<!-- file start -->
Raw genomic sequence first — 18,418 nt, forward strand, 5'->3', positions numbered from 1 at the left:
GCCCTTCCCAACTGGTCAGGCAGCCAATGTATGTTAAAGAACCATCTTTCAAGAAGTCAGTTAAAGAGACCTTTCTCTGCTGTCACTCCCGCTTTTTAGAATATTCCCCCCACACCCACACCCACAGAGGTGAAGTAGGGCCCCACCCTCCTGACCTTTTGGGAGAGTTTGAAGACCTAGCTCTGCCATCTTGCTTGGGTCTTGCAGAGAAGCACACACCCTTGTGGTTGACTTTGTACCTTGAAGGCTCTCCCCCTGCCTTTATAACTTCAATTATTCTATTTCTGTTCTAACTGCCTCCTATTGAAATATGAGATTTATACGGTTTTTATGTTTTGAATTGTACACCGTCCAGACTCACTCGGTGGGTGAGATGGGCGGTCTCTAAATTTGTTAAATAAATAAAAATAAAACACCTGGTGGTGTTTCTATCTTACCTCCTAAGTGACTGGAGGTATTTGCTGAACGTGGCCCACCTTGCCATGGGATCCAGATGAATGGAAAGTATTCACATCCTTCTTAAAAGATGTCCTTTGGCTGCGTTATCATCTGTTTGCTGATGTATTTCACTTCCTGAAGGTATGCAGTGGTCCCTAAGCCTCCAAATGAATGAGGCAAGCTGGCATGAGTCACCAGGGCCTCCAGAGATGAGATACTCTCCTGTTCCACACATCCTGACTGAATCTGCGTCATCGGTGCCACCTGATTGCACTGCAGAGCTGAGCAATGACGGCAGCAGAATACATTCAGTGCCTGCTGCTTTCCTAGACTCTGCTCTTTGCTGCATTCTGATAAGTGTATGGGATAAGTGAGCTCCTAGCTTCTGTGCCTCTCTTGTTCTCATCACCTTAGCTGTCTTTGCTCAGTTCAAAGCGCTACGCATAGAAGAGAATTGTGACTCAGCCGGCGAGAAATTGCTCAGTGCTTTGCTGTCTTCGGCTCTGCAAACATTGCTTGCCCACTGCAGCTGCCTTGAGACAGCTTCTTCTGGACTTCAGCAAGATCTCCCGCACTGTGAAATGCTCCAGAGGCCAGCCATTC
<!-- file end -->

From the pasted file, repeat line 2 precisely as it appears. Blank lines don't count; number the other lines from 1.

GCCCTTCCCAACTGGTCAGGCAGCCAATGTATGTTAAAGAACCATCTTTCAAGAAGTCAGTTAAAGAGACCTTTCTCTGCTGTCACTCCCGCTTTTTAGAATATTCCCCCCACACCCACACCCACAGAGGTGAAGTAGGGCCCCACCCTCCTGACCTTTTGGGAGAGTTTGAAGACCTAGCTCTGCCATCTTGCTTGGGTCTTGCAGAGAAGCACACACCCTTGTGGTTGACTTTGTACCTTGAAGGCTCTCCCCCTGCCTTTATAACTTCAATTATTCTATTTCTGTTCTAACTGCCTCCTATTGAAATATGAGATTTATACGGTTTTTATGTTTTGAATTGTACACCGTCCAGACTCACTCGGTGGGTGAGATGGGCGGTCTCTAAATTTGTTAAATAAATAAAAATAAAACACCTGGTGGTGTTTCTATCTTACCTCCTAAGTGACTGGAGGTATTTGCTGAACGTGGCCCACCTTGCCATGGGATCCAGATGAATGGAAAGTATTCACATCCTTCTTAAAAGATGTCCTTTGGCTGCGTTATCATCTGTTTGCTGATGTATTTCACTTCCTGAAGGTATGCAGTGGTCCCTAAGCCTCCAAATGAATGAGGCAAGCTGGCATGAGTCACCAGGGCCTCCAGAGATGAGATACTCTCCTGTTCCACACATCCTGACTGAATCTGCGTCATCGGTGCCACCTGATTGCACTGCAGAGCTGAGCAATGACGGCAGCAGAATACATTCAGTGCCTGCTGCTTTCCTAGACTCTGCTCTTTGCTGCATTCTGATAAGTGTATGGGATAAGTGAGCTCCTAGCTTCTGTGCCTCTCTTGTTCTCATCACCTTAGCTGTCTTTGCTCAGTTCAAAGCGCTACGCATAGAAGAGAATTGTGACTCAGCCGGCGAGAAATTGCTCAGTGCTTTGCTGTCTTCGGCTCTGCAAACATTGCTTGCCCACTGCAGCTGCCTTGAGACAGCTTCTTCTGGACTTCAGCAAGATCTCCCGCACTGTGAAATGCTCCAGAGGCCAGCCATTC